OSHA’s New Rule on Post-Accident Drug Testing

Recently, OSHA amended their rules for post-accident drug testing, leaving many employers wondering, “What does this mean for me, and how do I stay compliant?” To better serve our customers, we have highlighted some essential information concerning the new rule and added best practices for implementation:

Overview of the New Rule
OSHA no longer permits mandatory or blanket post-accident drug testing. This change stems from the belief that blanket testing may act as a deterrent for legitimately injured employees to report on-the-job accidents due to fear of being drug tested.

Can Employers Still Conduct Post-Accident Drug Testing?
Yes, under section 1904.35(b)(1)(iv), OSHA does not prohibit employers from drug testing employees who report work-related injuries or illnesses, provided there is an “objectively reasonable basis” for testing.

Defining “Reasonable Basis”
OSHA maintains that drug testing policies should “limit post-incident testing to situations in which employee drug use is likely to have contributed to the incident, and for which the drug test can accurately identify impairment caused by drug use.” While this is still open to interpretation, a helpful guideline might be to ask yourself, “Is it likely that drug use could have directly contributed to the accident?” If the answer is “Yes,” then you may proceed with testing.

Staying Compliant with the New Rule
To ensure compliance with the new rule, update your company’s substance abuse policy to reflect the change and revise any post-accident drug testing language in your employment consent forms. For example:

“I understand that (Insert Your Company Name) may require drug testing when an on-the-job accident or injury is reported, and drug use is likely to have contributed to the incident. My refusal to submit to drug testing will be grounds for termination.”

Best Practices for Implementation

  • Train your management and HR personnel on the new rule, ensuring they understand the criteria for determining when a post-accident drug test is appropriate.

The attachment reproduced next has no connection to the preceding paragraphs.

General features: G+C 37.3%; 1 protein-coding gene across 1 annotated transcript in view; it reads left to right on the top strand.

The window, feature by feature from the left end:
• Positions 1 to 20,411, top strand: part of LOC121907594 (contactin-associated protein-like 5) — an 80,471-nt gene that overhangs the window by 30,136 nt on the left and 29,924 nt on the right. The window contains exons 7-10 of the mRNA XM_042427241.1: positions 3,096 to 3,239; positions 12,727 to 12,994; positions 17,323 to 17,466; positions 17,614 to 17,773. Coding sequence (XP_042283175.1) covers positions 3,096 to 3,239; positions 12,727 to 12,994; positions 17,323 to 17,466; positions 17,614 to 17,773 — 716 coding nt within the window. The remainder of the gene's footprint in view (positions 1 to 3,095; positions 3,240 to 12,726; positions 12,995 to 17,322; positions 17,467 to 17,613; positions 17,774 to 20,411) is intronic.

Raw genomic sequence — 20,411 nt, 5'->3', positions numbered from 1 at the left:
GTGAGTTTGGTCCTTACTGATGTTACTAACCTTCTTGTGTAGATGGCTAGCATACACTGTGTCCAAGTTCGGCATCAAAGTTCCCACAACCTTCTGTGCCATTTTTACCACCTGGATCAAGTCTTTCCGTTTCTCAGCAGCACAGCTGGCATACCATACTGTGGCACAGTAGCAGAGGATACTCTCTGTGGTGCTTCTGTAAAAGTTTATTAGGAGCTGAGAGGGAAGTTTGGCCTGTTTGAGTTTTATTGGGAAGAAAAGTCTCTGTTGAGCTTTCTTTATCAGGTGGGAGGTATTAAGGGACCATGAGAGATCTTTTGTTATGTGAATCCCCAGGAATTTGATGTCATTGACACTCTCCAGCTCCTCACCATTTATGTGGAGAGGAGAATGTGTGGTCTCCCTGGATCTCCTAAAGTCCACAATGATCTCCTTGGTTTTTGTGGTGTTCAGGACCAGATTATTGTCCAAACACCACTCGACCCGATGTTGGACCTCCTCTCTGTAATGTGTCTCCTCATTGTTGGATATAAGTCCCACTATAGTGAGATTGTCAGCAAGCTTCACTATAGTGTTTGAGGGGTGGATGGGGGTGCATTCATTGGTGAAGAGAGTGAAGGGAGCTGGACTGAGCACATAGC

• Regularly review and update your substance abuse policy to ensure compliance with evolving regulations and industry standards.
  • Ensure clear communication with employees about the updated policy and provide resources to educate them on their rights and responsibilities.
  • Establish a protocol for documenting the decision-making process when determining whether to administer a post-accident drug test, including a description of the circumstances and rationale for testing.

By understanding and adhering to OSHA’s new rule on post-accident drug testing, employers can maintain a safe work environment while respecting employees’ rights and privacy. Implementing best practices will further strengthen your company’s commitment to employee well-being and regulatory compliance.


Disclaimer: The information presented in this article is intended for informational purposes only. RiskProducts.com is not a law firm, and no attorneys were employed or consulted in the compilation of the information contained herein. It is highly recommended that users consult with an attorney or a drug testing expert before making any policy decisions based, in part or in whole, on the information contained in this article. All forms of diagnostic and employment testing must be conducted in compliance with applicable state and federal laws. Ensuring compliance is the sole responsibility of the user of this information and the entity they represent.